Even Better Compost with Worms

All you need to know to get started with vermicomposting, from making your compost bin to feeding your worms.

| Summer 2014

  • This small bin for composting is perfect if you have little space for a full-sized compost pile.
    Photo by Shutterstock/logoboom
  • Red wigglers are the best type of worms for composting. They're also called manure worms and quickly turn rotting organic matter into compost.
    Photo by Troy Griepentrog
  • Build a simple worm bin with two 18-gallon plastic totes. Drill multiple 3/8 inch holes in the sides of one tote, near the top, to allow air to flow through the bin so that the worms’ environment doesn’t become too humid.
    Photo by Troy Griepentrog
  • Worms need bedding to create the best environment for them. Shredded newspapers, torn-up corrugated cardboard and leaves make wonderful bedding.
    Photo by Troy Griepentrog
  • Worms eat the bedding as well as the food, so you’ll need to add bedding, too. In most cases, dampening the bedding before adding it to the bin is best.
    Photo by Troy Griepentrog
  • Worms hate water, so if the bin becomes wet, the worms will climb up the sides. They’ll also start trying to escape if the bin is shaken, such as when it’s near a washing machine that causes the floor to vibrate.
    Photo by Troy Griepentrog
  • Light drives worms down, so use this principle when harvesting the compost: Dump the compost and worms in a heap and put a light over it. Allow the worms a few minutes to start moving downward; then start scraping off the compost.
    Photo by Troy Griepentrog

What could be better than compost? Vermicompost! That is, compost made by worms. If you have little space for a compost pile or don’t want to spend money on a tumbler, you can easily build a bin for composting — all year round — that fits nicely in a closet or basement. And the smell of rotting organic matter? If you take a little time to manage the system right, it’s odorless.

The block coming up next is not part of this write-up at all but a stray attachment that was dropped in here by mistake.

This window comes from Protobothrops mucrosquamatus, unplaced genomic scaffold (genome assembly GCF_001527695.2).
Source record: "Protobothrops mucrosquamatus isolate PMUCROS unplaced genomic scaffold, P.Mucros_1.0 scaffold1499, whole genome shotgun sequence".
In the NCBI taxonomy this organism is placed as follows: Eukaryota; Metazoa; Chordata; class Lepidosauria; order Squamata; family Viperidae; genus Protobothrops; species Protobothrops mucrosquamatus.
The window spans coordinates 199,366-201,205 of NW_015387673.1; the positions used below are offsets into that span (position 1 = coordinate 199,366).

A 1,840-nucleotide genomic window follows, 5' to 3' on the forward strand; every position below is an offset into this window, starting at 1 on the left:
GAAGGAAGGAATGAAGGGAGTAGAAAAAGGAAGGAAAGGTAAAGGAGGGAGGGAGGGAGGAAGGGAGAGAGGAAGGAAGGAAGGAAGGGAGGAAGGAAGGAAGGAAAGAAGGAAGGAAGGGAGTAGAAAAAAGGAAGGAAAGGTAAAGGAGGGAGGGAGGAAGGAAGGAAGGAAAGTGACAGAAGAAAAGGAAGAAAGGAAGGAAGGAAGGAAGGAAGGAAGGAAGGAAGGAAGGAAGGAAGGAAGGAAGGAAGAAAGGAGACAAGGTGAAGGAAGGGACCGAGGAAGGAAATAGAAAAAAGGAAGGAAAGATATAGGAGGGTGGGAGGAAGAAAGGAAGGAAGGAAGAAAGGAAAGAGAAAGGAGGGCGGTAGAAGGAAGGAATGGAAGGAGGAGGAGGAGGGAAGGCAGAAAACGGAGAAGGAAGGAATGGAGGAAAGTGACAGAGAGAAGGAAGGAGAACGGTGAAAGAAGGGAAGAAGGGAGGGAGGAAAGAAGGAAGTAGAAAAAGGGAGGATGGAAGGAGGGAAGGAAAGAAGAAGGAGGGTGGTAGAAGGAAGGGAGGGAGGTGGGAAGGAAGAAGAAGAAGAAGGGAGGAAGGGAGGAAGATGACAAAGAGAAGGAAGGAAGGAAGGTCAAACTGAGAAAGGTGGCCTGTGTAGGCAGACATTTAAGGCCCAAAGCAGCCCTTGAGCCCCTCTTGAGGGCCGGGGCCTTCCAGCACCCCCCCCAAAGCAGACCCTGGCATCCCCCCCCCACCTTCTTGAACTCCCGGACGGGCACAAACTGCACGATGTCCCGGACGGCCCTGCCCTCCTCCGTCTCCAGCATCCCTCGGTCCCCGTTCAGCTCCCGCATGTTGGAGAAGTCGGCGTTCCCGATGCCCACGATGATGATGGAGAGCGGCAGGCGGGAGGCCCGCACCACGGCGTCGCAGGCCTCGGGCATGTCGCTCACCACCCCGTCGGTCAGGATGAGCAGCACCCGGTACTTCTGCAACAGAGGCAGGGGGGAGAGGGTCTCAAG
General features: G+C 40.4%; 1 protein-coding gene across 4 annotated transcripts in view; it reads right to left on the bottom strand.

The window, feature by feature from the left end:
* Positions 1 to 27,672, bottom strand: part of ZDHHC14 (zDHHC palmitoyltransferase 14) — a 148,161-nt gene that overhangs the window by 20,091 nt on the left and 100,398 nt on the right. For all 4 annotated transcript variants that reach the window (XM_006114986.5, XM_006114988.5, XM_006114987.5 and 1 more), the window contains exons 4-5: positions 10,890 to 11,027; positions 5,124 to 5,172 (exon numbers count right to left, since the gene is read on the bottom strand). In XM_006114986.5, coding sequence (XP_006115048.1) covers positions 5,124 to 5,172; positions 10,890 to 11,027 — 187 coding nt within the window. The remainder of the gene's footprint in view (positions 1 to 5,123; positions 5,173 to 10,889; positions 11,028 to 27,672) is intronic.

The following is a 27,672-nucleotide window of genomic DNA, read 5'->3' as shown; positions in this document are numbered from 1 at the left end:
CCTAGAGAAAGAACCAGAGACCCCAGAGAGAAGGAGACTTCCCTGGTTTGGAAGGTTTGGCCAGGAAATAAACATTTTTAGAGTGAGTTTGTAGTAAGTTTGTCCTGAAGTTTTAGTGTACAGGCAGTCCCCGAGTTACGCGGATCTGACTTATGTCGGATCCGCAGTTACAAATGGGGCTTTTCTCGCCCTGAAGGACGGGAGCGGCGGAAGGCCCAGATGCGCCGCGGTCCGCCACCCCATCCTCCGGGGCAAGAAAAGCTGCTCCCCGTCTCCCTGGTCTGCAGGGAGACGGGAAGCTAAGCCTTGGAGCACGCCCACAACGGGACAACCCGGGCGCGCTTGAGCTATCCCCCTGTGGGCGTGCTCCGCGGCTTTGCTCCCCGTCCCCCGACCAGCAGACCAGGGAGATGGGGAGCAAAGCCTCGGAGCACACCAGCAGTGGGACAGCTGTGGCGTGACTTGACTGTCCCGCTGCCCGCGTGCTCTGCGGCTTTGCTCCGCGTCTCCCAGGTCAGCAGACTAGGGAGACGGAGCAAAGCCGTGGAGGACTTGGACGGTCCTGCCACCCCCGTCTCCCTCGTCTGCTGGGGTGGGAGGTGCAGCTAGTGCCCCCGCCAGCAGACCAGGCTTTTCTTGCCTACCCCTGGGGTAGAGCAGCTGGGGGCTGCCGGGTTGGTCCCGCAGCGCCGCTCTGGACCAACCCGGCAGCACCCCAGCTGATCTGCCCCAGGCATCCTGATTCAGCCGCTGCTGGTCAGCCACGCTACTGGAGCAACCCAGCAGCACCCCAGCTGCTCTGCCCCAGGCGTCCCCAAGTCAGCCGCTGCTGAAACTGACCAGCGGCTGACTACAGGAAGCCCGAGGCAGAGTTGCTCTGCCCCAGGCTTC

To make worm compost, your worms need a place to live and do their work — somewhere damp, dark and not too cold. Dozens of commercial and do-it-yourself options are available. But here’s a simple, inexpensive method. Start with two 18-gallon plastic totes. Drill multiple 3/8-inch holes in the sides of one tote. These holes should be near the top of the tote sides, 4 to 6 inches from the top to allow air to flow through the bin so that the worms’ environment doesn’t become too humid.

Drill several 1/8-inch holes in the bottom of the same tote to allow excess water to drain out. Some worm wranglers choose to use only one tote without holes in the bottom, but this requires more careful management of the system. Usually, nothing should leak out these holes.

Before placing the tote with holes in the other tote, place some spacers in the bottom tote so the two totes don’t fit together tightly. These spacers may be short 2-by-4's or several small, repurposed plastic containers. After you’ve put the tote with holes on top of the spacers in the other tote, you’re ready to fill your worm bin.



Fill the Worm Bin

Worms cannot live by vegetable trimmings alone — they need bedding to create the best environment for them. Shredded newspapers, torn-up corrugated cardboard and leaves make wonderful bedding. Black-and-white newspaper pages on dull paper work better than the shiny pages with color. Corrugated cardboard offers ready-made tunnels for the worms, and it holds moisture well. Dip shredded bedding in water and wring out excess moisture. Sprinkle a handful of dirt in the bedding to provide grit for the worms’ digestive systems.

Compost worms do best in moderate temperatures — about 55 to 75 degrees Fahrenheit. They can tolerate slightly cooler temperatures, but a frost will kill them. They also continue to feed and reproduce at warmer temperatures (slightly above 80 degrees), but they may be harmed or die at temperatures above 85 degrees. Depending on your environment, you can move the bins to a shady spot outside during part of the year.






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